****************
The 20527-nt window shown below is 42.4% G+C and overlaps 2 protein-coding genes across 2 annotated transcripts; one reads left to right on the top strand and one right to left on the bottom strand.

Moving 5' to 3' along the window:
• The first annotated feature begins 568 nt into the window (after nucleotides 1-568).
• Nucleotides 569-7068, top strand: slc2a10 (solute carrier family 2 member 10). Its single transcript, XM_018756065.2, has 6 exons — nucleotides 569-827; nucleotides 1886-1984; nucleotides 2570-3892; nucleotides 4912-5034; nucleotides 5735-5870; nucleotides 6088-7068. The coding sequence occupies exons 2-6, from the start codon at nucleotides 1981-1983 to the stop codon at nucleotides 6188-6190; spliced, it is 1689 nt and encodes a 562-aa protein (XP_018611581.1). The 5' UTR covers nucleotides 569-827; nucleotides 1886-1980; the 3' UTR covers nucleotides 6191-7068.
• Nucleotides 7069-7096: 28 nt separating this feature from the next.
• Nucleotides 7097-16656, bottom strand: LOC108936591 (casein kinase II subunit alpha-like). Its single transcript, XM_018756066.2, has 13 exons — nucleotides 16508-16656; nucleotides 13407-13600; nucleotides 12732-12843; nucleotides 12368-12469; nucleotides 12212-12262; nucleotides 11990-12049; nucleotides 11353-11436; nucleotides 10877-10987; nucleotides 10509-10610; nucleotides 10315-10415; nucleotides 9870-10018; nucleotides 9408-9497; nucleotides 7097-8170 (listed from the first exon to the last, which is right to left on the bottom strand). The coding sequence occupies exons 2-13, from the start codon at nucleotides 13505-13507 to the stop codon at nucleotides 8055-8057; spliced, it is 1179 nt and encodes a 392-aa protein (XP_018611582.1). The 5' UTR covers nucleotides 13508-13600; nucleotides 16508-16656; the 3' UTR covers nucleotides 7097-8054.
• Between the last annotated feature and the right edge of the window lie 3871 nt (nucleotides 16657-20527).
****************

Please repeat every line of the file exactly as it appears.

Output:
The 20527-nt window shown below is 42.4% G+C and overlaps 2 protein-coding genes across 2 annotated transcripts; one reads left to right on the top strand and one right to left on the bottom strand.

Moving 5' to 3' along the window:
• The first annotated feature begins 568 nt into the window (after nucleotides 1-568).
• Nucleotides 569-7068, top strand: slc2a10 (solute carrier family 2 member 10). Its single transcript, XM_018756065.2, has 6 exons — nucleotides 569-827; nucleotides 1886-1984; nucleotides 2570-3892; nucleotides 4912-5034; nucleotides 5735-5870; nucleotides 6088-7068. The coding sequence occupies exons 2-6, from the start codon at nucleotides 1981-1983 to the stop codon at nucleotides 6188-6190; spliced, it is 1689 nt and encodes a 562-aa protein (XP_018611581.1). The 5' UTR covers nucleotides 569-827; nucleotides 1886-1980; the 3' UTR covers nucleotides 6191-7068.
• Nucleotides 7069-7096: 28 nt separating this feature from the next.
• Nucleotides 7097-16656, bottom strand: LOC108936591 (casein kinase II subunit alpha-like). Its single transcript, XM_018756066.2, has 13 exons — nucleotides 16508-16656; nucleotides 13407-13600; nucleotides 12732-12843; nucleotides 12368-12469; nucleotides 12212-12262; nucleotides 11990-12049; nucleotides 11353-11436; nucleotides 10877-10987; nucleotides 10509-10610; nucleotides 10315-10415; nucleotides 9870-10018; nucleotides 9408-9497; nucleotides 7097-8170 (listed from the first exon to the last, which is right to left on the bottom strand). The coding sequence occupies exons 2-13, from the start codon at nucleotides 13505-13507 to the stop codon at nucleotides 8055-8057; spliced, it is 1179 nt and encodes a 392-aa protein (XP_018611582.1). The 5' UTR covers nucleotides 13508-13600; nucleotides 16508-16656; the 3' UTR covers nucleotides 7097-8054.
• Between the last annotated feature and the right edge of the window lie 3871 nt (nucleotides 16657-20527).